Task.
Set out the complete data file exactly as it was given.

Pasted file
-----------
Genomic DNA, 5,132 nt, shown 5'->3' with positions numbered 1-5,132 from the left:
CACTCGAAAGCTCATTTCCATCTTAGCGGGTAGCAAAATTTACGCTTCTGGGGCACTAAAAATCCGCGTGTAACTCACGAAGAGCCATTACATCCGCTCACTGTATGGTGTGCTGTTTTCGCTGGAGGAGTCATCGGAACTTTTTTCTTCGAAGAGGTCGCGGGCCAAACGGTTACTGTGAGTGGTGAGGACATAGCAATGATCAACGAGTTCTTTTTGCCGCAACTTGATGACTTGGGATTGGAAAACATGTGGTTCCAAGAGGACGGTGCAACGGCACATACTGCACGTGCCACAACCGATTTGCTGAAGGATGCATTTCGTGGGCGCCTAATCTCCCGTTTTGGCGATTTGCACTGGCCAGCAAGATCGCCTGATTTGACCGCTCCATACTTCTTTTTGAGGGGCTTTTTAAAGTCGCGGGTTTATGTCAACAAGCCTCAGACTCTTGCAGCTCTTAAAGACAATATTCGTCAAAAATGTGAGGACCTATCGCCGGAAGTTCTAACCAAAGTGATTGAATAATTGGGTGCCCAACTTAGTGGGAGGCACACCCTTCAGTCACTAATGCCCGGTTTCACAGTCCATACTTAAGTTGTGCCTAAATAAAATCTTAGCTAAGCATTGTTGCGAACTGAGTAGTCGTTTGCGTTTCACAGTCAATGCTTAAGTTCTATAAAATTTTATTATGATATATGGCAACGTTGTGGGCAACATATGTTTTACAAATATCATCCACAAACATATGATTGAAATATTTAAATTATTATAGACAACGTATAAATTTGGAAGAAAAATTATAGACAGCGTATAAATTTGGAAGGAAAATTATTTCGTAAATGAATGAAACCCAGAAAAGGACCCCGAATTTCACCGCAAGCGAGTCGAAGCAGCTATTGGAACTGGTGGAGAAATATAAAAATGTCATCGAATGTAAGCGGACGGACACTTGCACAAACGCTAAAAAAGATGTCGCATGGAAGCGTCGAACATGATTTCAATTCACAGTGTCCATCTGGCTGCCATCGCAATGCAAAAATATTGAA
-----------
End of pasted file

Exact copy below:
Genomic DNA, 5,132 nt, shown 5'->3' with positions numbered 1-5,132 from the left:
CACTCGAAAGCTCATTTCCATCTTAGCGGGTAGCAAAATTTACGCTTCTGGGGCACTAAAAATCCGCGTGTAACTCACGAAGAGCCATTACATCCGCTCACTGTATGGTGTGCTGTTTTCGCTGGAGGAGTCATCGGAACTTTTTTCTTCGAAGAGGTCGCGGGCCAAACGGTTACTGTGAGTGGTGAGGACATAGCAATGATCAACGAGTTCTTTTTGCCGCAACTTGATGACTTGGGATTGGAAAACATGTGGTTCCAAGAGGACGGTGCAACGGCACATACTGCACGTGCCACAACCGATTTGCTGAAGGATGCATTTCGTGGGCGCCTAATCTCCCGTTTTGGCGATTTGCACTGGCCAGCAAGATCGCCTGATTTGACCGCTCCATACTTCTTTTTGAGGGGCTTTTTAAAGTCGCGGGTTTATGTCAACAAGCCTCAGACTCTTGCAGCTCTTAAAGACAATATTCGTCAAAAATGTGAGGACCTATCGCCGGAAGTTCTAACCAAAGTGATTGAATAATTGGGTGCCCAACTTAGTGGGAGGCACACCCTTCAGTCACTAATGCCCGGTTTCACAGTCCATACTTAAGTTGTGCCTAAATAAAATCTTAGCTAAGCATTGTTGCGAACTGAGTAGTCGTTTGCGTTTCACAGTCAATGCTTAAGTTCTATAAAATTTTATTATGATATATGGCAACGTTGTGGGCAACATATGTTTTACAAATATCATCCACAAACATATGATTGAAATATTTAAATTATTATAGACAACGTATAAATTTGGAAGAAAAATTATAGACAGCGTATAAATTTGGAAGGAAAATTATTTCGTAAATGAATGAAACCCAGAAAAGGACCCCGAATTTCACCGCAAGCGAGTCGAAGCAGCTATTGGAACTGGTGGAGAAATATAAAAATGTCATCGAATGTAAGCGGACGGACACTTGCACAAACGCTAAAAAAGATGTCGCATGGAAGCGTCGAACATGATTTCAATTCACAGTGTCCATCTGGCTGCCATCGCAATGCAAAAATATTGAA